“How much flexibility was procured?” Why a simple question has a not so simple answer
In the UK, DSO flexibility markets have been up and running for several years and all DNOs have committed to procuring flexibility as an alternative to grid reinforcement.

In the UK, DSO flexibility markets have been up and running for several years and all DNOs have committed to procuring flexibility as an alternative to grid reinforcement.

“So, how much flexibility was procured?” is a question we are often asked after a DNO has concluded their most recent flexibility procurement round - and quite rightly! How can we know the development of these markets without proper tracking and measurement? But confusingly there are different ways to calculate this figure.

In this blog, we explain two different methods of calculating how much flexibility has been procured. The aim is not to say which is right or wrong, but to ensure the industry knows the difference and to start a discussion about whether we should agree on how to consistently measure flexibility procurement

Back to basics - MW vs MWh

When discussing energy flexibility we need to distinguish between a system’s capacity for flexibility and its actual usage of that flexibility.

  • Power Capacity (MW): capacity reflects the instantaneous ability to provide energy required to do work (such as a generator’s capability to provide electricity).
  • Energy/Usage (MWh): “usage reflects demand or utilised capacity multiplied by the amount of time that demand or capacity is in use.”

(Check out this helpful blog from Enerdynamics for more information “MW vs. MWh: Do You Know Your Electric Units?”)

In DSO flexibility markets, MWh figures are not typically used as a measure of flexibility procurement. This is because contracts are often for weeks, months and years in the future making it difficult to forecast the MWh of utilised services before the event has taken place.

If a DNO were to use MWh, they would need to estimate the number of hours of flexibility services that assets are expected to provide to the local network, multiplied by the capacity of the assets contracted to provide the service. Estimating hours of utilisation is complex and difficult with forecasts depending on factors such as the speed at which EVs, renewables, heat pumps are deployed and connected to the grid. What’s more, a DNO can pay for assets to be available to provide flexibility, even if they do not end up utilising the service.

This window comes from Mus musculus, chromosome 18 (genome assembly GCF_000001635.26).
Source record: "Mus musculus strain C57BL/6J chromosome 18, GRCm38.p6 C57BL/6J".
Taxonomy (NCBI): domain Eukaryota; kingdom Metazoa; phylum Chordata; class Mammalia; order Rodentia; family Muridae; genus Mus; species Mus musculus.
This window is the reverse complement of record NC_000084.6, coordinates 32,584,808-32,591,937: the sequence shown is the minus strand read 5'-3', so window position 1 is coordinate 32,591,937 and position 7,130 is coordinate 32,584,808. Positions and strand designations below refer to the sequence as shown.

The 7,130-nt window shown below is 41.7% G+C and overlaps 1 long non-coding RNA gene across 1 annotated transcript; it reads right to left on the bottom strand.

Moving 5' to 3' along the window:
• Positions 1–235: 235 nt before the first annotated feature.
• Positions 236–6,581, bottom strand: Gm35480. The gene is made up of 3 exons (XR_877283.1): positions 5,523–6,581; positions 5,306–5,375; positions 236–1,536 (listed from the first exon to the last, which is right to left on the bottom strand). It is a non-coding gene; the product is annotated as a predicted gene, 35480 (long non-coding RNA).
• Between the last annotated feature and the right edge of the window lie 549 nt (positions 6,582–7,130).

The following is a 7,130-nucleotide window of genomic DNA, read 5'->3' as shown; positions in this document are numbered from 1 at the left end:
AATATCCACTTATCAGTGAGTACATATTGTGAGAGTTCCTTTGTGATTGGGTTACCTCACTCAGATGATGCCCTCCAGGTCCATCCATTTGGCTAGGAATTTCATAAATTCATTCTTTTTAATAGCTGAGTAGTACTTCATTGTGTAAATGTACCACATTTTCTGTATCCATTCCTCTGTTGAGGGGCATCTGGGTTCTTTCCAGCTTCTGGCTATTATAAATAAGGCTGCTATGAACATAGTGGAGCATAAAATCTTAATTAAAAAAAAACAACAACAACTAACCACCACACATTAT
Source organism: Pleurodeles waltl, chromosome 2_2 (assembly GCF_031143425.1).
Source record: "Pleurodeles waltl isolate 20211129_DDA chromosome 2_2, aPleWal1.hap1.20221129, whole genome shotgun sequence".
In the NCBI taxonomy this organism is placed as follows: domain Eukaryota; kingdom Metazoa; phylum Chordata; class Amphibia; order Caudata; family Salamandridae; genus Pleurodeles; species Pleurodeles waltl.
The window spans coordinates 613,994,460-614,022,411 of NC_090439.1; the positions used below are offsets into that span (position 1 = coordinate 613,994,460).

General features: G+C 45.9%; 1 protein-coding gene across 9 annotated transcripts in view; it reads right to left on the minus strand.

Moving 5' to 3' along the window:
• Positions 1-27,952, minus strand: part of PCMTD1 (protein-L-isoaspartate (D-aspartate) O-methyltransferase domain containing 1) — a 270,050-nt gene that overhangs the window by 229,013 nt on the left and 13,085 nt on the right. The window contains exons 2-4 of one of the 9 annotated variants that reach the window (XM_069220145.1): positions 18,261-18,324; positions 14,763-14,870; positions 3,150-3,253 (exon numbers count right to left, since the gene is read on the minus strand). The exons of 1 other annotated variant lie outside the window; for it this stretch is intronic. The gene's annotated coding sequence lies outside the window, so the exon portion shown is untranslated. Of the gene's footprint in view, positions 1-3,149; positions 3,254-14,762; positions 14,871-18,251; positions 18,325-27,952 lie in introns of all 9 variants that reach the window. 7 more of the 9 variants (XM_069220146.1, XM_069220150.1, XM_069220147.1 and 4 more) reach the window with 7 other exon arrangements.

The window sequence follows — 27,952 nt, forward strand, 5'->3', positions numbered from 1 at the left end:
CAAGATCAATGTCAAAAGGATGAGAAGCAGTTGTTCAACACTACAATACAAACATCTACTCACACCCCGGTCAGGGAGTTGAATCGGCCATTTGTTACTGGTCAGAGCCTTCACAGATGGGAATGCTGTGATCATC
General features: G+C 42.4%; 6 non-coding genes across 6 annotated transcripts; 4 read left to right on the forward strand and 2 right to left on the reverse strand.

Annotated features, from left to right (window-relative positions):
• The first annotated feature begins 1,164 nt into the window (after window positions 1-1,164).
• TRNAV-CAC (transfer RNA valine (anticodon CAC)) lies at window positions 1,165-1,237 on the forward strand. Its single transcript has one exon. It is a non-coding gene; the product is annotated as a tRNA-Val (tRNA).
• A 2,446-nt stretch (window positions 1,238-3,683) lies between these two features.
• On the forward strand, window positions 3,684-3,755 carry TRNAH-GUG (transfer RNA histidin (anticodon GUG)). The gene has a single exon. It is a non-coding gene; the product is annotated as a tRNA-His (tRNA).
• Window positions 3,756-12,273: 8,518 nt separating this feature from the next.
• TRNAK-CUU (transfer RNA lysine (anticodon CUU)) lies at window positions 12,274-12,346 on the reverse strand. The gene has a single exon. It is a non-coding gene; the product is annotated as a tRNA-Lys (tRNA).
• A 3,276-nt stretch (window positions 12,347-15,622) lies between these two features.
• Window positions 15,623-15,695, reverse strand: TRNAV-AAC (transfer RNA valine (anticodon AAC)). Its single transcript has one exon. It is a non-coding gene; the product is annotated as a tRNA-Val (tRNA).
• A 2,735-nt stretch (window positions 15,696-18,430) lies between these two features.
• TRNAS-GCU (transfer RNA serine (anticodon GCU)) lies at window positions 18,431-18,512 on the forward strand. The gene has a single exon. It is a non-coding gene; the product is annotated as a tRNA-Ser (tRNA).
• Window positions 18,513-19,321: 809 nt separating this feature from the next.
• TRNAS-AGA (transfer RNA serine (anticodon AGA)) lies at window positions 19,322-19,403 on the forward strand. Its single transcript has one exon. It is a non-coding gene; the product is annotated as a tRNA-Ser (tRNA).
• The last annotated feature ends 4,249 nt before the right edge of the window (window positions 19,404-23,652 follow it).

As a result, when talking about how much flexibility has been procured DNOs typically use capacity (MW). Below explains two different methods DNOs use to calculate how much flexible capacity has been procured.

Cumulative capacity

The first way to measure flexibility procurement is to add up the total amount of capacity secured across all the signed contracts for all types of flexibility services.

When a Flex Provider bids to provide a DNO with flexibility services, they check whether their assets are in the right area and whether they can provide the service at the date and time the DNO has advertised (called the service window). If flexibility is needed in an area multiple times, an asset can bid into each Service Window and win contracts for multiple years.

For example, the imaginary DNO Electricity Power UK (EPUK) has contracted with the following assets to provide flexibility services:

Provision of flexibility services.

By simply adding up the total capacity across all of the awarded contracts, EPUK has procured 85MW of flexible capacity. Flex Provider A has won four contracts from 2 assets totalling 55MW across 2021-2023 and Flex Provider B has won one contract from a single 30MW asset in 2022.

Standalone capacity

The second method is to calculate the standalone capacity of the assets that have been contracted to provide flexibility services. This method differs from the cumulative capacity method as it does not count assets providing flexibility services across several service windows more than once.

Whilst this results in a lower figure, it represents the maximum capacity of the assets a DNO has procured to provide flexibility services. In EPUK’s case above, this would equate to 55MW of flexible standalone capacity. Asset A1 with a 15MW capacity is providing services in 2021, 2022 and 2023. As it is the same asset providing the service in each window, the standalone capacity procured by EPUK is still 15MW.

To put it another way, if I hire a bouncy castle for the next four years for my daughter’s birthday, I can either say I have contracted 4 bouncy castle birthdays, or I can say I have the capacity of one bouncy castle for the next 4 years.

The two methodologies also apply when DNOs advertise the amount of flexibility services they are tendering for. DNOs can use the cumulative figure including all service windows or DNOs can take only the standalone MW needed in a particular location.

Differentiating between cumulative capacity and standalone capacity is important for consistency in flexibility market statistics and for understanding progress and development. Whilst neither has to be the “right” way, one method lends itself to looking at progress in total contracted services and may therefore be more indicative of eventual utilisation figures, and the other steers towards having a better understanding of flexible asset capacity in the market.

What do you think?